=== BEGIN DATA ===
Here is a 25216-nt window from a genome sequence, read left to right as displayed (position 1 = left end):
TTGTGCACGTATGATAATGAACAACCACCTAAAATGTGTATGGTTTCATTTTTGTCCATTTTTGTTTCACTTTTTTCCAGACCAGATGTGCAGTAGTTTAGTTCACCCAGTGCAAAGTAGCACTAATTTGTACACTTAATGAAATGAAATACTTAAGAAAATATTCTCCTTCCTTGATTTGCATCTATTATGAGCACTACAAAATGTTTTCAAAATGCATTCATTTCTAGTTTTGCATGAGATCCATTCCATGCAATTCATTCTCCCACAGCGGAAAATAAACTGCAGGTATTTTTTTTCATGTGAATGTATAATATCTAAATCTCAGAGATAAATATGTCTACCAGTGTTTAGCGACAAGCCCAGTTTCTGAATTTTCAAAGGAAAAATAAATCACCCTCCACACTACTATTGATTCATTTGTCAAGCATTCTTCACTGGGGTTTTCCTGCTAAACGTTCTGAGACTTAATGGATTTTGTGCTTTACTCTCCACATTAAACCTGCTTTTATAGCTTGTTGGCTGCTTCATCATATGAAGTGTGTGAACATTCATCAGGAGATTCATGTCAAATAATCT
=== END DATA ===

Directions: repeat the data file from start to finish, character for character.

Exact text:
Here is a 25216-nt window from a genome sequence, read left to right as displayed (position 1 = left end):
TTGTGCACGTATGATAATGAACAACCACCTAAAATGTGTATGGTTTCATTTTTGTCCATTTTTGTTTCACTTTTTTCCAGACCAGATGTGCAGTAGTTTAGTTCACCCAGTGCAAAGTAGCACTAATTTGTACACTTAATGAAATGAAATACTTAAGAAAATATTCTCCTTCCTTGATTTGCATCTATTATGAGCACTACAAAATGTTTTCAAAATGCATTCATTTCTAGTTTTGCATGAGATCCATTCCATGCAATTCATTCTCCCACAGCGGAAAATAAACTGCAGGTATTTTTTTTCATGTGAATGTATAATATCTAAATCTCAGAGATAAATATGTCTACCAGTGTTTAGCGACAAGCCCAGTTTCTGAATTTTCAAAGGAAAAATAAATCACCCTCCACACTACTATTGATTCATTTGTCAAGCATTCTTCACTGGGGTTTTCCTGCTAAACGTTCTGAGACTTAATGGATTTTGTGCTTTACTCTCCACATTAAACCTGCTTTTATAGCTTGTTGGCTGCTTCATCATATGAAGTGTGTGAACATTCATCAGGAGATTCATGTCAAATAATCT